by Monica Mendoza
21st Space Wing Public Affairs staff writer
PETERSON AIR FORCE BASE, Colo. — Quitting smoking won’t be easy. The nicotine, which is deep in a smoker’s lungs and bloodstream, is highly addictive. When a smoker quits nicotine, he or she goes into withdrawal — becoming dizzy, depressed, anxious and irritable. Those symptoms could last three days; they could last three weeks.
“Statistically, tobacco is the hardest drug to quit because it is easily accessible and it’s legal,” said Tech. Sgt. Michael DeCarmo, 21st Space Wing Health and Wellness Center NCOIC.
But, consider this: 20 minutes after a smoker has their last cigarette, their heart rate and blood pressure drop. Twelve hours after the last cigarette, the carbon monoxide level in the person’s blood drops to normal. Two weeks to three months after the last cigarette, a person’s circulation improves and lung function increases, according to a 1990 U.S. Surgeon General report.
And, for the 16 percent of Peterson Airmen who smoke, finally getting rid of those cigarettes could be the difference in passing the aerobic portion of the new Air Force physical fitness test, which beginning in January, will account for 60 percent of the overall PT test score, Sergeant DeCarmo said.
“I should see a wave of people wanting to quit so they can improve on their run,” he said.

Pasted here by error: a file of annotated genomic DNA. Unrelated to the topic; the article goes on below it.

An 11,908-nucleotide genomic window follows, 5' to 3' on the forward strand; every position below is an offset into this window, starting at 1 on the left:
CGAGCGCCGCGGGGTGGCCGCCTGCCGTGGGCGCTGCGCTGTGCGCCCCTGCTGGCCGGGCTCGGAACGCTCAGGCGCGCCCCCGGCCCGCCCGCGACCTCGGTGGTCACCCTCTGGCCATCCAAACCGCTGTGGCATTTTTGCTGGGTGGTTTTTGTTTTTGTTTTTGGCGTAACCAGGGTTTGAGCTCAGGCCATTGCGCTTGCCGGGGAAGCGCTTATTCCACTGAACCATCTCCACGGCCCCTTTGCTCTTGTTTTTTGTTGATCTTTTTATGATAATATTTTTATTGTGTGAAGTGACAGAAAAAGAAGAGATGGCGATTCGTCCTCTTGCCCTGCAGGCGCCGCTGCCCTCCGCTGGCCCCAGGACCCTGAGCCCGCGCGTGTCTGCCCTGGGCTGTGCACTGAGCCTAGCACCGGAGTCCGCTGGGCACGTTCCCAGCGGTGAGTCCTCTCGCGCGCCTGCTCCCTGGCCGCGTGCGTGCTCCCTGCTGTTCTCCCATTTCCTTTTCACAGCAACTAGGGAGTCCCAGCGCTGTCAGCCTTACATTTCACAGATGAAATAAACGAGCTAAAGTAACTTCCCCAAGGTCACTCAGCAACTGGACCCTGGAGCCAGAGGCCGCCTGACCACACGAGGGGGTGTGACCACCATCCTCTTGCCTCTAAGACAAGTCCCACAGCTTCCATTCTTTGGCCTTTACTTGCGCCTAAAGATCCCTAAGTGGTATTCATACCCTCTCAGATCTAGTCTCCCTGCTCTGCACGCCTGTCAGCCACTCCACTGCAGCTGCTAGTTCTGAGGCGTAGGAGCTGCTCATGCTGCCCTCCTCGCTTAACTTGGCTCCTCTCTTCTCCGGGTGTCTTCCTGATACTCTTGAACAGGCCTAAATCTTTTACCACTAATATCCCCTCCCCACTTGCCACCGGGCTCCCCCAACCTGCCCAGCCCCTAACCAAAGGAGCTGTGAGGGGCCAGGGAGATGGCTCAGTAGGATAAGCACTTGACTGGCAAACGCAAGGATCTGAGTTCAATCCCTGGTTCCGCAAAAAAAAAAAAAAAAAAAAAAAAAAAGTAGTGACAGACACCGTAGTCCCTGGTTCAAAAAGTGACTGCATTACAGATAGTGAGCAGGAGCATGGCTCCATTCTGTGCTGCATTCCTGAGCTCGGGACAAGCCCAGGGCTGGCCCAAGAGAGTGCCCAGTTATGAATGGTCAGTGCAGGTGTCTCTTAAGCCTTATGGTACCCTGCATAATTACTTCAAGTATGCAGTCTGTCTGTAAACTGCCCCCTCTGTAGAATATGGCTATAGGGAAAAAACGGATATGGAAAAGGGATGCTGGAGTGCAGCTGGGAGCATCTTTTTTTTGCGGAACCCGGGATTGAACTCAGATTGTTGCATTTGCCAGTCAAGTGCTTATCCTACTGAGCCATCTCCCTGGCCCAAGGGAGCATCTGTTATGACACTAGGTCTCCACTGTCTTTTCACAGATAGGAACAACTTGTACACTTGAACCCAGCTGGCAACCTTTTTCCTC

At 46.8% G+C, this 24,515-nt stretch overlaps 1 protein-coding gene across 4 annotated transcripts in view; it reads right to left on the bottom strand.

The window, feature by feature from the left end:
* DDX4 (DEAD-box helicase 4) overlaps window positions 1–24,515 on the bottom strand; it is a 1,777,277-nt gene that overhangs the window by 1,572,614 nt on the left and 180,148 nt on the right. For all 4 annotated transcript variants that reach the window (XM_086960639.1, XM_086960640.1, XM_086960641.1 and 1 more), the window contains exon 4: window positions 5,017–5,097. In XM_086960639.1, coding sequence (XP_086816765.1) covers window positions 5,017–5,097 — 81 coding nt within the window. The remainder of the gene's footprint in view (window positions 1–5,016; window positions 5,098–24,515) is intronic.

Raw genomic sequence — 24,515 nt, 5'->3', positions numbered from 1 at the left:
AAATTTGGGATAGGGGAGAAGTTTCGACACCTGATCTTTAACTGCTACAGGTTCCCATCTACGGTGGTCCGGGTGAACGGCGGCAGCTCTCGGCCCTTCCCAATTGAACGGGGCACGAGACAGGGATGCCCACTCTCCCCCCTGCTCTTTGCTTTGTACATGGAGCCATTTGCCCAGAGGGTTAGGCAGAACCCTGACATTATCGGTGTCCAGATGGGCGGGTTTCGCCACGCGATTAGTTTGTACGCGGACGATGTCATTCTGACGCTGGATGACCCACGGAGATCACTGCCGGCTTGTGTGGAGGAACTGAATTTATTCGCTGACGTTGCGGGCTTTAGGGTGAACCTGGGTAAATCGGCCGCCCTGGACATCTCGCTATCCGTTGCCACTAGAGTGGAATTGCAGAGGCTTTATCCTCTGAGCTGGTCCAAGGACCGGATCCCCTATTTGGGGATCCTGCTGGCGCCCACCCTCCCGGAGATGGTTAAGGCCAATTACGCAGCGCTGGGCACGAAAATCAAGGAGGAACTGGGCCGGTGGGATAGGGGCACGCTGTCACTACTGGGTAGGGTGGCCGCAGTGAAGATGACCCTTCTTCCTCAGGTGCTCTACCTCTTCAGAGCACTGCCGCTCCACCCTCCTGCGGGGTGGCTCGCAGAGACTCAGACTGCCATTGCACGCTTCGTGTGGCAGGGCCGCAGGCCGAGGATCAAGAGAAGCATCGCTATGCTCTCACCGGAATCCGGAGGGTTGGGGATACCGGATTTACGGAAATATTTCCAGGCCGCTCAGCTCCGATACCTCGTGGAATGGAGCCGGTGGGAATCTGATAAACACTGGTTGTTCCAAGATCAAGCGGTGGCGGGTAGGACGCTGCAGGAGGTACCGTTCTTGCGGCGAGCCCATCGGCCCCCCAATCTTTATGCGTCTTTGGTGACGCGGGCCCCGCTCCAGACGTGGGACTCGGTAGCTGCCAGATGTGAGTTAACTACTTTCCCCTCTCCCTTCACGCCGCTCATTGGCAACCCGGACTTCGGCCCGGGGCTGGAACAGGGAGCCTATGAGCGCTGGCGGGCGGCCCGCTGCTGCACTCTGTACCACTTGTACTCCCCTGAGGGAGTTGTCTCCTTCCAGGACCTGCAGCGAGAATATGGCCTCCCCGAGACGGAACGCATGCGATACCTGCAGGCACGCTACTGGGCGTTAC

Sergeant DeCarmo is asking all Peterson Air Force Base smokers to give up the cigarettes for just one day — Nov. 19 — for the American Cancer Society’s Great American Smokeout. The idea is that if a person can quit for a day, he or she might make it through a second day and so on, Sergeant DeCarmo said.
To help, the HAWC will host a tobacco cessation class from 10:30 to 11 a.m. Nov. 19 in Building 560. Sergeant DeCarmo won’t lie to you. It will not be easy.
“I don’t give false hope,” he said. “One false thought about the cessation program is that the program will make you quit.”
The smoker must be ready to quit, Sergeant DeCarmo said. It won’t work if a person is trying to quit because a spouse is nagging or because a supervisor told someone to quit, he said.
“I want them to be in the action stage,” Sergeant DeCarmo said. “The success rate will be much higher.”
Two decades ago, more than half of all Airmen smoked. Across the Air Force, that number is down to 32 percent, according to the 2005 Department of Defense Survey of Health Related Behaviors among active duty personnel. Peterson’s Health and Wellness Center offers tobacco cessation classes the first and third Thursdays of the month to treat both the psychological and physical addiction through behavior modification counseling. The American Cancer Society says that if a person quits smoking by age 35, he or she will add eight years to their life.
Sergeant DeCarmo said smokers should pick a day to quit. Tell their friends and family. And practice saying, “No thank you, I don’t smoke.”
· The 2009 Great American Smokeout is Nov. 19
· The 21st Space Wing Health and Wellness Center will host a Tobacco Cessation class from 10:30 to 11 a.m. Nov. 19 in Building 560. Smokers also can stop by the HAWC anytime for a “Help Quit Kit.” For future cessation classes at the HAWC and more information, call 556-4292. For more information on how to quit smoking, go to www.Ucanquit2.org.